Nearly a month after the U.S. Senate did the same, the House of Representatives voted today to reauthorize the Violence Against Women Act (VAWA). Although FIRE takes no position on a vast majority of the domestic violence bill, we have been monitoring aspects of the legislation that affect college and university student rights.
As various iterations of VAWA made their way through Congress, three distinct threats to student rights were included in some of those versions. The originally proposed version, for example, mandated that campus judiciaries decide sexual misconduct cases under our judiciary’s lowest burden of proof, the "preponderance of the evidence" standard. Under that standard of proof, a student could be held responsible for sexual misconduct and disciplined if the fact-finder concluded that the accusations were a mere 50.01% likely to be true. Thankfully, after FIRE and others brought our concerns regarding that requirement to the Hill, Congress cut the preponderance mandate from the final version of the bill.
The next threat to student rights that was included in one of the prior versions of the VAWA reauthorization was a provision that would have created a "National Center for Campus Public Safety." The center, if created, would have had a mandate to issue "policies, procedures, and best practices relevant to campus public safety," including "effective behavioral threat assessment and management models." While those aims sound well-intentioned, FIRE opposed the center’s creation because our years of experience defending student and faculty rights have demonstrated that "threat assessment" programs can end up censoring and punishing the peaceful speech of students and faculty members. For example, one prominent threat assessment organization’s model (PDF) even identifies "harmful debate" and "wearing concealing clothing, such as hoodies" as risk factors worth monitoring.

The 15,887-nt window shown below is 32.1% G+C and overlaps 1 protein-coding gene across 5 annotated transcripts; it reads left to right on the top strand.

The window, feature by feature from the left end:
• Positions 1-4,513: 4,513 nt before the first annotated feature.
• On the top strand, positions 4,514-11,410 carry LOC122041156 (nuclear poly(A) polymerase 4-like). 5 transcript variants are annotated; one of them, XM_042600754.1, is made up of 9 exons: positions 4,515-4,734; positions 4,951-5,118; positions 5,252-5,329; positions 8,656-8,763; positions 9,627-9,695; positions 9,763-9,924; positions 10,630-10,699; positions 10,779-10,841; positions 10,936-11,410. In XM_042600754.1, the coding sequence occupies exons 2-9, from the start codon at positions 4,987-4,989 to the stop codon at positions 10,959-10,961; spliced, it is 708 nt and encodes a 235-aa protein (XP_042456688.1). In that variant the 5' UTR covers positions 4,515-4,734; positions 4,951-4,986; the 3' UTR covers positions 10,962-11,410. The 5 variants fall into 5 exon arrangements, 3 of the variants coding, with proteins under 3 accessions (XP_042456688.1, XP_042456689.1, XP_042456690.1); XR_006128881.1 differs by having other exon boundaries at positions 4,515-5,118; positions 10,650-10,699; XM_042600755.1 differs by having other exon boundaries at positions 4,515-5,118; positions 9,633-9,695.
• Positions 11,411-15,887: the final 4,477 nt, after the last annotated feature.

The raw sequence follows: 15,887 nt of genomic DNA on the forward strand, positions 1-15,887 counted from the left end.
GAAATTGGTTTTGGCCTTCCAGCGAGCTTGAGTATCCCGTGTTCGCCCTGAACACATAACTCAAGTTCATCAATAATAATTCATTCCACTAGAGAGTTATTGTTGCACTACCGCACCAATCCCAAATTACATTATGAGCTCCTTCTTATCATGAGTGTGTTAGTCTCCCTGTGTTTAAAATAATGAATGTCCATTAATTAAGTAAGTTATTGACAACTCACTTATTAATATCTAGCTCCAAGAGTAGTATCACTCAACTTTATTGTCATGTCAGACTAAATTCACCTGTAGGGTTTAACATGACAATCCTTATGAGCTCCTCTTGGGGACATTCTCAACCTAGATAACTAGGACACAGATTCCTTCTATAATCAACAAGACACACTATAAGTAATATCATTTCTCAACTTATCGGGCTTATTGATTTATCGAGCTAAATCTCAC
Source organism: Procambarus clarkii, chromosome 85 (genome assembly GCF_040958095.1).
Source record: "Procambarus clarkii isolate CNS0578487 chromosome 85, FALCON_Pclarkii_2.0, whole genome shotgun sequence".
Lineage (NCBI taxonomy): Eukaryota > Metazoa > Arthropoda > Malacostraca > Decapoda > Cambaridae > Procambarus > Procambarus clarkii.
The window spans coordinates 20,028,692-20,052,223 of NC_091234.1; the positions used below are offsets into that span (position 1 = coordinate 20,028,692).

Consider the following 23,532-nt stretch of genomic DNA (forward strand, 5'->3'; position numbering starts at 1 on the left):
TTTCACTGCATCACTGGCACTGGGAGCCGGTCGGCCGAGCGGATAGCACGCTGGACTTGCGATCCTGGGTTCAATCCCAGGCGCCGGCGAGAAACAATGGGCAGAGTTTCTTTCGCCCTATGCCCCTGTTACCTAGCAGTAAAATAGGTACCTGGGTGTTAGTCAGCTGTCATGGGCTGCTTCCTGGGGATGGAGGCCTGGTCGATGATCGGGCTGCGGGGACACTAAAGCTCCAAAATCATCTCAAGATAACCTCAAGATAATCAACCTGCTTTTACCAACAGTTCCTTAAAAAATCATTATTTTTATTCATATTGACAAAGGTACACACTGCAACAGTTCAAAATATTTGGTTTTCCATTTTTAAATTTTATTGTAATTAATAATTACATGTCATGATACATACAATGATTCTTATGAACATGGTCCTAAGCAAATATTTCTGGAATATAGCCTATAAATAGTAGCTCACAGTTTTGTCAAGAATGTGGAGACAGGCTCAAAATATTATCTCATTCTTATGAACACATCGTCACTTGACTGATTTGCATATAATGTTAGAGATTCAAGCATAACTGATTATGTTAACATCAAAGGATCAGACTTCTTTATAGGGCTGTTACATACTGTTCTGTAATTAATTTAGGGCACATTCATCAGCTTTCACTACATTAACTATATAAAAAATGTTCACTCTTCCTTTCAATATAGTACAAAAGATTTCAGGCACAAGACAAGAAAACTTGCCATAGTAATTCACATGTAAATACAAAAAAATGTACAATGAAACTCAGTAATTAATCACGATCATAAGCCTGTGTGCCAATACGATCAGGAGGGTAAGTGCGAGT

Luckily, representatives and senators from both sides of the aisle recognized the pitfalls of creating the center. Instead, the version of VAWA passed today wisely includes a provision authorizing the Secretary of the Department of Education to "seek the advice and counsel of the Attorney General of the United States concerning the development, and dissemination to institutions of higher education, of best practices information about campus safety and emergencies."
Disappointingly, despite the two important victories, there was one concerning provision in the VAWA Reauthorization that made its way into the final version of the bill. That provision requires campus judiciaries to provide both the accusers and the accused information about their right to appeal disciplinary findings in campus sexual misconduct proceedings. The possibility of accusers appealing not-guilty findings represents a threat to fundamental fairness that is serious enough to be prohibited in criminal hearings by the Fifth Amendment’s bar against what’s known as "double jeopardy." Indeed, FIRE has long argued that for the same reasons of fundamental fairness that our criminal justice system does not allow double jeopardy, colleges and universities should not force their students to face new hearings after being cleared. With this provision now likely to be signed into law, colleges and universities can be expected to start subjecting exonerated students to double (or even triple) jeopardy. FIRE will continue to explore ways to mitigate this threat to student due process rights.